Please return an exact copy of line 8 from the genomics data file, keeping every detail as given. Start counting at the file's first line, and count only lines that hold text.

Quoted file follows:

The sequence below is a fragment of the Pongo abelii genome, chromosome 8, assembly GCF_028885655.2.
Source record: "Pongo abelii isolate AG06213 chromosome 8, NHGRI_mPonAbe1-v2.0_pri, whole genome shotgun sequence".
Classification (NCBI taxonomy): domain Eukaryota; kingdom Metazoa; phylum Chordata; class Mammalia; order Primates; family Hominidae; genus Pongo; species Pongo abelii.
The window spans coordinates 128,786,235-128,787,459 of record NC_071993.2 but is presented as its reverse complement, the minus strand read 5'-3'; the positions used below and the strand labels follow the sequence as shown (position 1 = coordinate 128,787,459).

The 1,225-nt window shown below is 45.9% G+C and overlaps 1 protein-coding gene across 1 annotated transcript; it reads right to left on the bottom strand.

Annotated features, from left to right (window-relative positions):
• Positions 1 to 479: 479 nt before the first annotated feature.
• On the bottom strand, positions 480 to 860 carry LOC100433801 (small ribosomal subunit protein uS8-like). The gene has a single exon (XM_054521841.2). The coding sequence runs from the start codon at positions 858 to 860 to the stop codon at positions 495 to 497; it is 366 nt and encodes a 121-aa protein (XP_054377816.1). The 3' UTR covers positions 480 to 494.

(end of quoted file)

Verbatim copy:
• On the bottom strand, positions 480 to 860 carry LOC100433801 (small ribosomal subunit protein uS8-like). The gene has a single exon (XM_054521841.2). The coding sequence runs from the start codon at positions 858 to 860 to the stop codon at positions 495 to 497; it is 366 nt and encodes a 121-aa protein (XP_054377816.1). The 3' UTR covers positions 480 to 494.